Two words: fresh and ripe. Let me list the number of fruits and veggies that I saw growing locally in the country: bananas, mangoes, cactus fruit, oranges, lemons, limes, cucumber, tomatoes, olives, figs, pomegranates, cherries, apricots (mish mish in Arabic haha), peaches, nectarines, grapes galore, dates (that come from date palm trees!!), watermelon, canteloupe (that is oval shaped), avocado (that is bigger than your fist), almonds, and a whole lot more!
Every single thing tasted so much sweeter and juicier. No transport trucks or airplane deliveries, or however Safeway gets their fruit..
My top three favourite produce was 1) bananas – so sweet and small 2) watermelon – especially in Palestine, so damn good 3) tomatoes – so red and delicious. I might start drooling..
You must understand that I mostly hung out with Israeli Palestinians or Palestinians who eat Arabic food.
Every. Single. Day. We had pita and hummus. You know how in Canada we have a giant aisle for our yoghurt? Well they have a giant aisle for different hummus brands. Craziness!
Pita bread was the blank canvas that could have been decorated with a spice called za’atar. It contains hyssop (so Biblical!), coriander and sesame seeds. (Find a photo instagrammed on the right side column). Pita may have also been used with a milk based spread called lebaneh. It’s like a salty cream cheese that is usually paired simply with olive oil. We had the most amazing salads, because the veggies were so good. Other amazing dishes that I can remember are tabbouleh, hashweh and makloubeh (It means upside down in Arabic – there’s a photo above) I’ll attempt to make all of them some time in the near future.
An amazing breakfast dish we had was Shakshouka. You fry onions, add tomatoes and tomato sauce/paste, and fry eggs in it all. It’s super delicious. It’s like dinner for breakfast. I really appreciated that olives were commonly served at most meals, and that olive oil was used in or on everything. They also used cabbage in all salads. Lettuce wasn’t as common as cabbage. Arabs, in my opinion, make the best barbeque I’ve ever had! They grill using coal, instead of gas, so sometimes the whole house fills entirely with smoke. I enjoyed the most tender chicken, beef, pork and kebab.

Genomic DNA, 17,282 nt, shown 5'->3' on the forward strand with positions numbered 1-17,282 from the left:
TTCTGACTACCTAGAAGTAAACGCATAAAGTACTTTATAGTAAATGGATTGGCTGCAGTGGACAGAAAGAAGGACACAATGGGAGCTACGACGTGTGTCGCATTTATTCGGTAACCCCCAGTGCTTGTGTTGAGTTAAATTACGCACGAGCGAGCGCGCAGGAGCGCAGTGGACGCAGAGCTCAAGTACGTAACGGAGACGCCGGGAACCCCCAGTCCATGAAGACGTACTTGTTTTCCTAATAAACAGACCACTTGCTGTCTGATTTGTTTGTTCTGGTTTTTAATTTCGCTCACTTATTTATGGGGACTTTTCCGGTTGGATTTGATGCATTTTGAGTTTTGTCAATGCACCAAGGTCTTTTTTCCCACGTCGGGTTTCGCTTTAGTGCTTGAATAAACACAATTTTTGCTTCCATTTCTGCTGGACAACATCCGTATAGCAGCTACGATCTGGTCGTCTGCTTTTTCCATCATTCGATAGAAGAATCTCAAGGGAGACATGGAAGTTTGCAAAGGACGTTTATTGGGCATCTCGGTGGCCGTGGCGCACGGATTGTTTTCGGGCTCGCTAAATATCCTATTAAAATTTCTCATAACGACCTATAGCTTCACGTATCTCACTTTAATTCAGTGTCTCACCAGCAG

A cool drink we enjoyed a lot was freshly pressed orange juice sold on the street for 15 shekels, and lemonade with mint. Mint was widely used in most dishes, which I thought was super cool.
Falafel! Oh my goodness I enjoyed the most amazing and freshest falafel I’ve ever had. Same goes for Shawarma. I’m adding a picture I took of my fav falafel place that we found in Nazareth.
Lastly, the desserts were incredible. We had baklava and kanafe, which are super complicated looking pastries. Kanafe is stuffed with white cheese, glazed in sugar and coated with pistachios on top. So different but so good! It’s the orange and green looking stuff in the photo.
You have to know about the coffee. They don’t make coffee like us. In fact, most countries really don’t understand why we make such watery coffee. We survived on instant coffee served at every accomodation we stayed in. There’s also Arabic coffee (also called Turkish coffee). It is the most interesting and delicious blend of spices. They use cardamon to make it and it is grounded very finely. It’s like a chai tea coffee. It’s very strong so it is drunk out of small espresso cups. An amazing snack we had was called Bomba (I don’t even know how it’s spelled since the bag was always in Hebrew or Arabic). It’s the king of all junk food. It is like peanut butter Cheetos, minus the cheese flavour. You could also find it filled with chocolate!! Sababa and zack kteer (زاك كتير) for suuuuresies.
If you’re lucky enough to hang out with me at a feasting time, I brought home za’atar, Arabic coffee and Bomba!
Sa5a and Lacheim!